The three Rodriguez brothers, 13 year old Alfredo, and 11 year old twins Anthony and Mark, named the ingredients as they created their own smoothies.
"Strawberries, banana, papaya and mango," they called as the blender whirred the concoction, both tasty and healthy.
In this household everyone helps out with healthy meals.
"This is very economical, quick and easy. This is lentil stew," said the boys' mother Rosa Rodriguez. She was showing off a typical dinner entree.
Rosa Rodriguez must work to keep meals within a realistic budget though. She's found it's more expensive to eat healthy. But she saw the need early on, when her oldest son Alfredo started gaining weight as a toddler. Changing the family diet was a struggle at first.
"I was trying to do it alone. Now it's my husband, my three children, and I talked to my mom about it, my dad, my three sisters," Rodriguez said.
She even went through a Seattle Children's Research Institute study with Alfredo. The study, called the FOCUS PROJECT emphasized nutrition and exercise. Her son lost 15 pounds, and feels good.
"I'm able to do basketball without getting tired," Alfredo explained.
The Rodriguez family is determined to give their sons a different life than the one Rosa saw as a child.
"It was so common for us to go to the hospital and see our uncles and aunts in the hospital all the time because of health issues, whether it be heart problems, diabetes, kidneys," she recalled.
Seattle children's Pediatrician Dr. Wendy Sue Swanson tackled the issue of children's heart health in one of her recent Seattle Mama Doc blogs. said it will take a cultural shift to prevent heart disease, the clogging of arteries that starts in childhood. But it's worth the effort.
"If you look at a fifteen year old who has a little bit of atherosclerosis and other risk factors like high blood pressure and being overweight, what you can do at that point, versus what you can do with a forty year old who already has atherosclerosis is very different," Dr. Swanson explained.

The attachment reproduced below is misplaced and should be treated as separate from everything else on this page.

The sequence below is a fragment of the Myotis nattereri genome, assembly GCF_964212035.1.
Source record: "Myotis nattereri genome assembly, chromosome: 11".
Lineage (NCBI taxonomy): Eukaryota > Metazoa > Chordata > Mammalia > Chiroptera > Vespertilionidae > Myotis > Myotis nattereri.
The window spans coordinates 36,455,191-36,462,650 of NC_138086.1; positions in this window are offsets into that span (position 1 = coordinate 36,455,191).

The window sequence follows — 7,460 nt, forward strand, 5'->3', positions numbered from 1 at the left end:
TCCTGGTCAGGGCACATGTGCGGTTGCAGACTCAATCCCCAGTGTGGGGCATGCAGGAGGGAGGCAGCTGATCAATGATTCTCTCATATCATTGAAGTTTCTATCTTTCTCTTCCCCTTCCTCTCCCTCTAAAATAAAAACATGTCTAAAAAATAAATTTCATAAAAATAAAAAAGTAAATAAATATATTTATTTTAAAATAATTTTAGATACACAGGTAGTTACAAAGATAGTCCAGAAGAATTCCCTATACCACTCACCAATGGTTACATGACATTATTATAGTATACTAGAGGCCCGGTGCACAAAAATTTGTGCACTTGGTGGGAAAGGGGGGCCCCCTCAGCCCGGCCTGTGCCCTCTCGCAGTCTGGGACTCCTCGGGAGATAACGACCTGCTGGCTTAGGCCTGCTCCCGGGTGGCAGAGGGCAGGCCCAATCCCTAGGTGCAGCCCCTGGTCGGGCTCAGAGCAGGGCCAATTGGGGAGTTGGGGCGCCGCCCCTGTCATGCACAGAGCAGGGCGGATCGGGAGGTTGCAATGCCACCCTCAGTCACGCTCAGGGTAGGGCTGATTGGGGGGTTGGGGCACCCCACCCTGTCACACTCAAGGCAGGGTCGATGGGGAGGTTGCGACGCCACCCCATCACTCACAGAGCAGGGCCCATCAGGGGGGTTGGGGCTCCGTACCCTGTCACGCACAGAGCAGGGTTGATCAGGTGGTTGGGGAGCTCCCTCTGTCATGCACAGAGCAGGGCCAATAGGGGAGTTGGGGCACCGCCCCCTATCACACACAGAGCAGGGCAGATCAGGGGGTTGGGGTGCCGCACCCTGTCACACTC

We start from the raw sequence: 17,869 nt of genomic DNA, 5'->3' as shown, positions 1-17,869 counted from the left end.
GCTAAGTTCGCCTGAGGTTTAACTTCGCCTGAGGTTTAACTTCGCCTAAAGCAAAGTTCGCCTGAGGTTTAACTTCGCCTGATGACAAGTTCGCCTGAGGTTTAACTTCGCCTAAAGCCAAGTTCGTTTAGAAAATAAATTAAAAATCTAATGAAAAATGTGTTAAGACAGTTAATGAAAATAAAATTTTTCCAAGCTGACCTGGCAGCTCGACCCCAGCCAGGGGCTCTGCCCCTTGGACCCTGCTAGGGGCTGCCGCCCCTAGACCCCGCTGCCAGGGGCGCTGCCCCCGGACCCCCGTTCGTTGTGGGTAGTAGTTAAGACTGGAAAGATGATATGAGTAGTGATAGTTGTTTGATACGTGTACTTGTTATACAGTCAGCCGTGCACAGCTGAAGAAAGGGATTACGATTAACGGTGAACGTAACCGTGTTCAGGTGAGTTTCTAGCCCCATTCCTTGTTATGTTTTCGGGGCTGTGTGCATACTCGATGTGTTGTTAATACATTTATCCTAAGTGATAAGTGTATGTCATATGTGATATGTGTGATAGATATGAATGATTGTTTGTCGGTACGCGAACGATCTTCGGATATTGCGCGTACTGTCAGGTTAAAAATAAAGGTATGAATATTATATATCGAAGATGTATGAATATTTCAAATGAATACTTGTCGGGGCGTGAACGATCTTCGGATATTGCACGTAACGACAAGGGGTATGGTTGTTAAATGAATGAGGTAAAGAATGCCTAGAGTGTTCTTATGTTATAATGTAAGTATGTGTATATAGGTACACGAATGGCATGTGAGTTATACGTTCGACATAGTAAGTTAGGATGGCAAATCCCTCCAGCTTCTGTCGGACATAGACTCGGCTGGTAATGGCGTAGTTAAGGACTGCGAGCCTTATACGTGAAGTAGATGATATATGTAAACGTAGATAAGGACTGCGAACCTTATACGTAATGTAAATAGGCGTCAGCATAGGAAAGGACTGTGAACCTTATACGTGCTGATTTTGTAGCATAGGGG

New guidelines, sponsored by the National Heart, Lung and Blood Institute part of the National Institutes of Health, and endorsed by the American Academy of Pediatrics call for changes. The guidelines, recently published in the journal "Pediatrics", include cholesterol screenings for children between ages nine and eleven.
Dr. Swanson said if your family has a history of heart trouble before age 55, let your pediatrician know, because your child may need closer monitoring.
"If they've got a parent, aunt, uncle, or grandparent who's had an early heart attack, early cardiovascular disease, or an early stroke, we want to screen them early for cholesterol," said Dr. Swanson.
Since heart health begins at birth experts also say babies under a year should be breast-fed. Limit fat to 30 percent of a child's calories, and cut down on salt. Teens and parents should know that exposure to tobacco smoke is a major contributor to heart disease.
The changes are not easy. Rosa Rodriguez said there have been ups and downs in their new lifestyle. But they're moving toward a healthier life.
"I'm very very proud of all my boys because they've done a wonderful job," she smiled.